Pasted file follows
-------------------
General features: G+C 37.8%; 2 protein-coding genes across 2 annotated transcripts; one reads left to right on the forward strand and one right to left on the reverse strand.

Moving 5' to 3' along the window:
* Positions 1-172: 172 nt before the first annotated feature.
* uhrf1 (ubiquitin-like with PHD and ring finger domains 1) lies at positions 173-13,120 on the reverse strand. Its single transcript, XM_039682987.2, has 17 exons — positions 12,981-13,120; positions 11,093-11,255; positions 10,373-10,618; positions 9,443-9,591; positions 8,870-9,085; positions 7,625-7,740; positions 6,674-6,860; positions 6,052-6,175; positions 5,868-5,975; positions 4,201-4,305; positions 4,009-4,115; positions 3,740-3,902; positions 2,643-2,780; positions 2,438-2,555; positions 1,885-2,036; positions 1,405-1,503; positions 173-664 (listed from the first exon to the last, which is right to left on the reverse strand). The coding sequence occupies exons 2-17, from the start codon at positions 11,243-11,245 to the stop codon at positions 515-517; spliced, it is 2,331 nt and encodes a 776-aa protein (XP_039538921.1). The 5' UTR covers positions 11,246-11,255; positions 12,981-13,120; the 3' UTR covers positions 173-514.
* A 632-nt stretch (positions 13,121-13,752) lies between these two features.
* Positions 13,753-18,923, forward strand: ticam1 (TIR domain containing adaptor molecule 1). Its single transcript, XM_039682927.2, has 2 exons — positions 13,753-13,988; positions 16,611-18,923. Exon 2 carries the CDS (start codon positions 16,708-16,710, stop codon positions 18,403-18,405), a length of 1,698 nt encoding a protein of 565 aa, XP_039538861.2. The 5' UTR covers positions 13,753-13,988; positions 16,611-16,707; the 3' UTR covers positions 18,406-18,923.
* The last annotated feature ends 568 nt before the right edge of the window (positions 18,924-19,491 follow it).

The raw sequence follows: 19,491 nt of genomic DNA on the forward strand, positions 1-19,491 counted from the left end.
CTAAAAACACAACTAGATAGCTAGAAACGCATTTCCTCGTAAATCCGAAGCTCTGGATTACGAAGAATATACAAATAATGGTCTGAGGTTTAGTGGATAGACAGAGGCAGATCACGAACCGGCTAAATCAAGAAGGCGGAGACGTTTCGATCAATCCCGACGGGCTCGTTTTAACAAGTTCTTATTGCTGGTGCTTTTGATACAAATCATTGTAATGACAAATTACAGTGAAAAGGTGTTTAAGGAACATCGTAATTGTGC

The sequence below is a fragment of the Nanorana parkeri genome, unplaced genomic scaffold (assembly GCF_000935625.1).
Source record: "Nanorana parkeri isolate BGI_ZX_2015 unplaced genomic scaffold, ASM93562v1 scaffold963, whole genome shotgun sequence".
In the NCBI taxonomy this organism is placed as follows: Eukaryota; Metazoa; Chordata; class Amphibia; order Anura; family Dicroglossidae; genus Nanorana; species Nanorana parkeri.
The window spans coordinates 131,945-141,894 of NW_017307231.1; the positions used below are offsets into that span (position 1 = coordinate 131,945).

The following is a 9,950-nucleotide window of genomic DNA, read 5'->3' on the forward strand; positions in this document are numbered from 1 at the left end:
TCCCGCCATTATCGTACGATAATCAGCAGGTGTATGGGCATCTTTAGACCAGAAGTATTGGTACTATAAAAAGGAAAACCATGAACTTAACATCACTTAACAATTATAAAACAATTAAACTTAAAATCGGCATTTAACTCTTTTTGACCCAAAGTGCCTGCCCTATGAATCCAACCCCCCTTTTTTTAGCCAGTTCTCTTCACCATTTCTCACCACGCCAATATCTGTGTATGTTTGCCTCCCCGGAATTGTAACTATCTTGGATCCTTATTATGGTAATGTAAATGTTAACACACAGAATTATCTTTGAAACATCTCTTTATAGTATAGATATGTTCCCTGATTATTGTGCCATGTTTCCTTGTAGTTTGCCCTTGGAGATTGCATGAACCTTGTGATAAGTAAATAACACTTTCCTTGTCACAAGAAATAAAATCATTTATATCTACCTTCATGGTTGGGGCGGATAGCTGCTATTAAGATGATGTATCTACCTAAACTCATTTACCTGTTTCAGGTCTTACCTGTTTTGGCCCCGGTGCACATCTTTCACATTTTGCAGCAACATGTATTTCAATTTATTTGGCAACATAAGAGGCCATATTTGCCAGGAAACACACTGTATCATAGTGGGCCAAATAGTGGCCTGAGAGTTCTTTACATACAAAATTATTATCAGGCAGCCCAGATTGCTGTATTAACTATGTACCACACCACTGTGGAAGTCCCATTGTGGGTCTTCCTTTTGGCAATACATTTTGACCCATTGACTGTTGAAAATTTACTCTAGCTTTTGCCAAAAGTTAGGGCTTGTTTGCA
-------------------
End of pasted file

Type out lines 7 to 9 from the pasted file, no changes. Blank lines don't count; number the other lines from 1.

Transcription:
* The last annotated feature ends 568 nt before the right edge of the window (positions 18,924-19,491 follow it).

The raw sequence follows: 19,491 nt of genomic DNA on the forward strand, positions 1-19,491 counted from the left end.
CTAAAAACACAACTAGATAGCTAGAAACGCATTTCCTCGTAAATCCGAAGCTCTGGATTACGAAGAATATACAAATAATGGTCTGAGGTTTAGTGGATAGACAGAGGCAGATCACGAACCGGCTAAATCAAGAAGGCGGAGACGTTTCGATCAATCCCGACGGGCTCGTTTTAACAAGTTCTTATTGCTGGTGCTTTTGATACAAATCATTGTAATGACAAATTACAGTGAAAAGGTGTTTAAGGAACATCGTAATTGTGC